Chief Executive Donald Tsang Yam-kuen's fifth policy address, which recently stirred up controversy with its backing of a proposed light-bulb cash-coupon scheme, yesterday failed to win approval from the legislature.
It is the third time that Tsang's policy address has failed to pass the Legislative Council's traditional motion of thanks since he took up the city's top post in 2005.
A non-binding motion was backed by 34 lawmakers while 22 voted against it. Two members abstained.
But it was defeated because it failed to secure majority support in separate votes by members from the functional constituencies and geographical constituencies.
This year's address, which sparked allegations that Tsang had favoured an in-law's light-bulb business with his plan to encourage the use of energy-saving bulbs, attracted record levels of public dissatisfaction, according to university polls.
Government figures released yesterday show that since 2003, six of the 20 light-bulb procurement contracts by government departments involved Philips' products, for which Tsang's relative by marriage is an agent. The Philips-related procurements involve HK$1.73 million, about 16 per cent of the total value of the 20 contracts.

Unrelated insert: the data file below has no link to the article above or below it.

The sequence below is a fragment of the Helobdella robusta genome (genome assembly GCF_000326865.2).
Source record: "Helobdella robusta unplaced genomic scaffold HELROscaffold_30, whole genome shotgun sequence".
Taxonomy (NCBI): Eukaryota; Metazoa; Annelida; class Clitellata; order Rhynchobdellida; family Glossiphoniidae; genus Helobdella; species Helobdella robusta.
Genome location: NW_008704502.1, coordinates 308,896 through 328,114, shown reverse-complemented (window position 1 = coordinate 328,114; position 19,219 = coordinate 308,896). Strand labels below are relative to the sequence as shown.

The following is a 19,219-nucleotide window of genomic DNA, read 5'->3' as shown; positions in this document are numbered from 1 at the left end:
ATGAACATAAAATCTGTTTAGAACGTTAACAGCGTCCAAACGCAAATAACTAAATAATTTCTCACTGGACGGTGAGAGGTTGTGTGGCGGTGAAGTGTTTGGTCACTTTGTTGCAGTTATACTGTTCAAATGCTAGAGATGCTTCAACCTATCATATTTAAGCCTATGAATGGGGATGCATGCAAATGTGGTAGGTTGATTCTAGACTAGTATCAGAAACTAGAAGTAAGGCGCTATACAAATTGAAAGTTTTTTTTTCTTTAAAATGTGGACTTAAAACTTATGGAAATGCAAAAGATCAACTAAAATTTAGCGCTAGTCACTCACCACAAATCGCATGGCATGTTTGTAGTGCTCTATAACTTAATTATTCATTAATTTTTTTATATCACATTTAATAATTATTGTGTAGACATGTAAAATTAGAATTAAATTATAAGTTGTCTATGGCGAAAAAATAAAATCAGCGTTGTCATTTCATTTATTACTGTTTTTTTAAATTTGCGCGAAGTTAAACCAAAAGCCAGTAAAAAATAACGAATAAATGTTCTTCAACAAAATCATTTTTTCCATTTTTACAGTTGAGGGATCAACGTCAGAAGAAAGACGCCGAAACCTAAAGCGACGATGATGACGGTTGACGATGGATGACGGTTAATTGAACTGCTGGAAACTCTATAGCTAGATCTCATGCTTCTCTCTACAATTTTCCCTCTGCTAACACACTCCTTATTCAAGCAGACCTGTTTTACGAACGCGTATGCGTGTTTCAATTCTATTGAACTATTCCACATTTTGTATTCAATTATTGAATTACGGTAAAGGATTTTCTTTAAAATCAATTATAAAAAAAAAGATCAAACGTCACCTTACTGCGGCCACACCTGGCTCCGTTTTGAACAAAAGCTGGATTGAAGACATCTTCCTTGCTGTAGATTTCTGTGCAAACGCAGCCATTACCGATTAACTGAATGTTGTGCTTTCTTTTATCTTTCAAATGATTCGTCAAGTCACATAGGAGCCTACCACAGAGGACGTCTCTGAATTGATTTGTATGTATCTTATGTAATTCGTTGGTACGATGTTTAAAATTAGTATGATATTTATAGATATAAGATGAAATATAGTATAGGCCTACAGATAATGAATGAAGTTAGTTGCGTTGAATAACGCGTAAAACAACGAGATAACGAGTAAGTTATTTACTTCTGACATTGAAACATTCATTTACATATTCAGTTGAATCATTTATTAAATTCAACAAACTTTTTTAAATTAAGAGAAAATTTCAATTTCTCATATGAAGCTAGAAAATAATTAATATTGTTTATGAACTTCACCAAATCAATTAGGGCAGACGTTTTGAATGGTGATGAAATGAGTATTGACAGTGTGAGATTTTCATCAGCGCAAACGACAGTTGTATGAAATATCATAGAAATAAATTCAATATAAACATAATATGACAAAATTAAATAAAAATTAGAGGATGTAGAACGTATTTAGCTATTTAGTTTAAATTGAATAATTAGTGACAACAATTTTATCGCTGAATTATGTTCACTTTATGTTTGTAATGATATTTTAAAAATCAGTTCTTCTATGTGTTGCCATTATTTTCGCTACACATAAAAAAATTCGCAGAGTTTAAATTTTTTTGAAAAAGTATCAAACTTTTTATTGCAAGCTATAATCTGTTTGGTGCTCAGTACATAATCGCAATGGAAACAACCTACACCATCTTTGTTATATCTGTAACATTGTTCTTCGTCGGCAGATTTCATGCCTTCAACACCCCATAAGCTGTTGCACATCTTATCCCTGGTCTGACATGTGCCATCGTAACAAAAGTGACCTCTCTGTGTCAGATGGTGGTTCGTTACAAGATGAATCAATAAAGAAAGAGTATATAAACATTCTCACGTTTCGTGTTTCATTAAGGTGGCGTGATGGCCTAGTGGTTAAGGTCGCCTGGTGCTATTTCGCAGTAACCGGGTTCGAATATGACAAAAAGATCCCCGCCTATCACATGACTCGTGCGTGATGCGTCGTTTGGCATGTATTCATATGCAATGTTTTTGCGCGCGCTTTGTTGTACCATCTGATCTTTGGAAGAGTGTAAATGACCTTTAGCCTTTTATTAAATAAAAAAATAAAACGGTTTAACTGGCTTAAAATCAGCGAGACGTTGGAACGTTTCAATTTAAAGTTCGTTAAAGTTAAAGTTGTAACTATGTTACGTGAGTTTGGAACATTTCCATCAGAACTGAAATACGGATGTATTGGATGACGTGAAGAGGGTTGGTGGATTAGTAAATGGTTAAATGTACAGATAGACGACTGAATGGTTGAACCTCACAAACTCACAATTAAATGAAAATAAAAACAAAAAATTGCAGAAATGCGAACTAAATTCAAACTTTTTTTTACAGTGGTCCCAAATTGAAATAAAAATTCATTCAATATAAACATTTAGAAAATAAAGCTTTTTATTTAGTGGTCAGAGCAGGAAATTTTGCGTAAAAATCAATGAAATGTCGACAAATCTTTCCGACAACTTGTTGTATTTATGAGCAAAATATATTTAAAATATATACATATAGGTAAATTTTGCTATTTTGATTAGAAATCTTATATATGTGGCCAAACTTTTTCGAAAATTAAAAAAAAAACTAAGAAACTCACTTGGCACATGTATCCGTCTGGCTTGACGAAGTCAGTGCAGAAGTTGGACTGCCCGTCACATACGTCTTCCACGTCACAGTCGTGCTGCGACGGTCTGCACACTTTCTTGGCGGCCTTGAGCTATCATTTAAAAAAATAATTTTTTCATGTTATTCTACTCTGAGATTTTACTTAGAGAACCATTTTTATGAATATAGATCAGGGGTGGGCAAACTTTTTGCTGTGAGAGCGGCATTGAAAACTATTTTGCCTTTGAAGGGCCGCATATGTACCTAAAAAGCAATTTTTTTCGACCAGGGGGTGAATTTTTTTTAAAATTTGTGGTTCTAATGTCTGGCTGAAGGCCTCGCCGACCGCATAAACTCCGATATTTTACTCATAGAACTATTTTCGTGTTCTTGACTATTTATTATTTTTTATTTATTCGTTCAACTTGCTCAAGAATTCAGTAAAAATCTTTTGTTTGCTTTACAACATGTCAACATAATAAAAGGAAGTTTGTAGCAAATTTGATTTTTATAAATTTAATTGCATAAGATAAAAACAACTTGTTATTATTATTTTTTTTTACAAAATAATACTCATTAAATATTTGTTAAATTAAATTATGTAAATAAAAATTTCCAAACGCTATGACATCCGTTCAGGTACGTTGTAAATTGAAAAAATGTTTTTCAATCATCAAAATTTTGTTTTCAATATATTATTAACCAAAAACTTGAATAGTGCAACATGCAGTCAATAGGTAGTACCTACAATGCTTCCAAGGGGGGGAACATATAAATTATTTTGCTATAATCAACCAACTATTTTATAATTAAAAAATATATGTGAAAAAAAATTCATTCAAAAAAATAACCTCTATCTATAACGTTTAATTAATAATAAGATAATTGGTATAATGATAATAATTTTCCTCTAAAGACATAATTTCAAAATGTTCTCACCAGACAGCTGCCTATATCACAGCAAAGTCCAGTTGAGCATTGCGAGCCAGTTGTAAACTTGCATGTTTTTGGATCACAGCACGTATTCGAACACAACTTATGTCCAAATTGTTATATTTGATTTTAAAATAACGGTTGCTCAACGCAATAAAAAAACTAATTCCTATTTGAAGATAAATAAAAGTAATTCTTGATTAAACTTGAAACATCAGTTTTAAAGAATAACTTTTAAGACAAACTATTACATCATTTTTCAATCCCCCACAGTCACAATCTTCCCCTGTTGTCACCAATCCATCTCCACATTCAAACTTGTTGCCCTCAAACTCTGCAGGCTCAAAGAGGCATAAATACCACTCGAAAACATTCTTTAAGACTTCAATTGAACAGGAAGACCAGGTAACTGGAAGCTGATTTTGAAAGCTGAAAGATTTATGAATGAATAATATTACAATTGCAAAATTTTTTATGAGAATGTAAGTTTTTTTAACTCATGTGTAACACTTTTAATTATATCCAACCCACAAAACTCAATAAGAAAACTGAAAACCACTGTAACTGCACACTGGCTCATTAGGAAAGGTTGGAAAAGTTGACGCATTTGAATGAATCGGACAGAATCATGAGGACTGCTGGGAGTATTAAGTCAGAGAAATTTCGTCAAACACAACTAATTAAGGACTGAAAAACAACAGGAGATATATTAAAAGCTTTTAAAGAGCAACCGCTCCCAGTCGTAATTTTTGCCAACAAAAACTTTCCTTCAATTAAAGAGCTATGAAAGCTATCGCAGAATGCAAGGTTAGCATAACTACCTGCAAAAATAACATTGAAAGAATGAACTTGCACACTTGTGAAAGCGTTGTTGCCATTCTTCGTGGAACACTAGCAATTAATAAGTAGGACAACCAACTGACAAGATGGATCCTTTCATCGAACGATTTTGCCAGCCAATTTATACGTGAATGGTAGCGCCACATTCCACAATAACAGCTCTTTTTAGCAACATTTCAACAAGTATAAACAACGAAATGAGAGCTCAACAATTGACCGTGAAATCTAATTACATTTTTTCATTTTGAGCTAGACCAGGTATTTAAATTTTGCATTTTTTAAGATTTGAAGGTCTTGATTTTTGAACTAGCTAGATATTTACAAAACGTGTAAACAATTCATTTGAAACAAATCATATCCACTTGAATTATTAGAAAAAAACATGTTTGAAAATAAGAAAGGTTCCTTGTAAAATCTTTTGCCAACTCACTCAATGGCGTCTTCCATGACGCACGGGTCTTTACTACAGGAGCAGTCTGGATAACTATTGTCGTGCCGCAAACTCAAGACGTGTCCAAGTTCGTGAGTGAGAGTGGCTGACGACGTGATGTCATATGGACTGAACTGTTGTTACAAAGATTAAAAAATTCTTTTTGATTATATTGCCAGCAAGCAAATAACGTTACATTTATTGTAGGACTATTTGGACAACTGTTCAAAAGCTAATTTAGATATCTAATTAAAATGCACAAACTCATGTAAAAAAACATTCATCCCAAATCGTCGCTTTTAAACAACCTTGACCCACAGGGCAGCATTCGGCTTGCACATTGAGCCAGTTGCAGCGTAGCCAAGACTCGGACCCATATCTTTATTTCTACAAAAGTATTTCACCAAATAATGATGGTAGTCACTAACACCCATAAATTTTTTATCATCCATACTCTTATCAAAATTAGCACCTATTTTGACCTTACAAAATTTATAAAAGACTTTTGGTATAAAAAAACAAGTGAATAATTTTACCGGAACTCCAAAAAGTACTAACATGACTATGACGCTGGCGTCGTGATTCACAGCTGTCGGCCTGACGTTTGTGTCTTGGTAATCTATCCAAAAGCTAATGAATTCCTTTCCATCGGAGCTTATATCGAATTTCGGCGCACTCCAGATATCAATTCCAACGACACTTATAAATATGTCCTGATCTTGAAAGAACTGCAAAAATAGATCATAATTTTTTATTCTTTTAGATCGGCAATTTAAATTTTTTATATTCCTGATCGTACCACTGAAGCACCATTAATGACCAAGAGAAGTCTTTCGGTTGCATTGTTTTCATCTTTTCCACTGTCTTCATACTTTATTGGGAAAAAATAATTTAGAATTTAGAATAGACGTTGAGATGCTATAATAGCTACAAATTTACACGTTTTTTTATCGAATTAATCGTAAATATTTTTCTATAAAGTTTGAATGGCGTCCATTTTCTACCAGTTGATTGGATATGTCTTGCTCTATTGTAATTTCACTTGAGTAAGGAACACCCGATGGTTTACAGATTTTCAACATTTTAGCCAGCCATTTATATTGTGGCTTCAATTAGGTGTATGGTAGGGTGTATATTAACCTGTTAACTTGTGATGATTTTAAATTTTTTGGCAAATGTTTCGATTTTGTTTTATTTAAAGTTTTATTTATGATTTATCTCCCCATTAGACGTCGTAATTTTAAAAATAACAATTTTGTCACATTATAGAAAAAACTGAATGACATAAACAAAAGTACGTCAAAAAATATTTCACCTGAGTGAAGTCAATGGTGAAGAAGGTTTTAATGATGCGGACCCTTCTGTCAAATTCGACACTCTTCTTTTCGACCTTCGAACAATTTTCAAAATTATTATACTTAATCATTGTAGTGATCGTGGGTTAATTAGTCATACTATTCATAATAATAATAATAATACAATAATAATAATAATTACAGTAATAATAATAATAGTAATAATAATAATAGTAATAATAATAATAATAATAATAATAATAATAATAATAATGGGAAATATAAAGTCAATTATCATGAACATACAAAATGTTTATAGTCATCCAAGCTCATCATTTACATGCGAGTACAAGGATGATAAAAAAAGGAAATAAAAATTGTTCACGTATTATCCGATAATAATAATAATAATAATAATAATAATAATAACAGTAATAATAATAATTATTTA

Wrapping up a 30-hour Legco debate on the approval motion, Chief Secretary Henry Tang Ying-yen called for more trust.
'I think we should all consider how to better achieve mutual trust,' he said, adding that people should have trust in a clean public service.
The pan-democratic camp's four amendments to the motion were all defeated.
The League of Social Democrats, a camp member, abstained.
In amendments, Democratic Party deputy chairwoman Emily Lau Wai-hing and the Civic Party's Alan Leong Kah-kit expressed regret and 'deep regret' at Tsang's failure to provide a road map for universal suffrage for the election of the chief executive and legislature.
Tang insisted that the policy address' ultimate aim was to create jobs.
The government had doled out four rounds of sweeteners worth HK$87.6 billion since last year, he said, along with measures to secure jobs, which had benefited many.
Unionist lawmaker Lee Cheuk-yan urged the government to reflect on why people were dissatisfied.
'In the eyes of the public, the government fails to fight for democracy, economically benefits only the big enterprises and completely ignores the grave disparity between the rich and poor,' he said.